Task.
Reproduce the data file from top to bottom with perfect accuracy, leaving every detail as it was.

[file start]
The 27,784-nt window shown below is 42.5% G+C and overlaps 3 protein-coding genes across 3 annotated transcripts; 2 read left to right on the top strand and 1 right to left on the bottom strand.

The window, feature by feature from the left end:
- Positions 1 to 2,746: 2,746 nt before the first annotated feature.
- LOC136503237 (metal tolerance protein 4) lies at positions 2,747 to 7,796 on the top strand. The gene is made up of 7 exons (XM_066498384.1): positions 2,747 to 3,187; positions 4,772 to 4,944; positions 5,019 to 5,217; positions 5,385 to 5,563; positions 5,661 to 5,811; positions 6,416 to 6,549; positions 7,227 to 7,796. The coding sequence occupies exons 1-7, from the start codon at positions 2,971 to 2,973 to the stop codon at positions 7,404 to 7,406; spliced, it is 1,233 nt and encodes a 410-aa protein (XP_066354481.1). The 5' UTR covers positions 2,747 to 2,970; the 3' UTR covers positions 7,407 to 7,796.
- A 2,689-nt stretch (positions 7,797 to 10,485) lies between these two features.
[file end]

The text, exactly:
The 27,784-nt window shown below is 42.5% G+C and overlaps 3 protein-coding genes across 3 annotated transcripts; 2 read left to right on the top strand and 1 right to left on the bottom strand.

The window, feature by feature from the left end:
- Positions 1 to 2,746: 2,746 nt before the first annotated feature.
- LOC136503237 (metal tolerance protein 4) lies at positions 2,747 to 7,796 on the top strand. The gene is made up of 7 exons (XM_066498384.1): positions 2,747 to 3,187; positions 4,772 to 4,944; positions 5,019 to 5,217; positions 5,385 to 5,563; positions 5,661 to 5,811; positions 6,416 to 6,549; positions 7,227 to 7,796. The coding sequence occupies exons 1-7, from the start codon at positions 2,971 to 2,973 to the stop codon at positions 7,404 to 7,406; spliced, it is 1,233 nt and encodes a 410-aa protein (XP_066354481.1). The 5' UTR covers positions 2,747 to 2,970; the 3' UTR covers positions 7,407 to 7,796.
- A 2,689-nt stretch (positions 7,797 to 10,485) lies between these two features.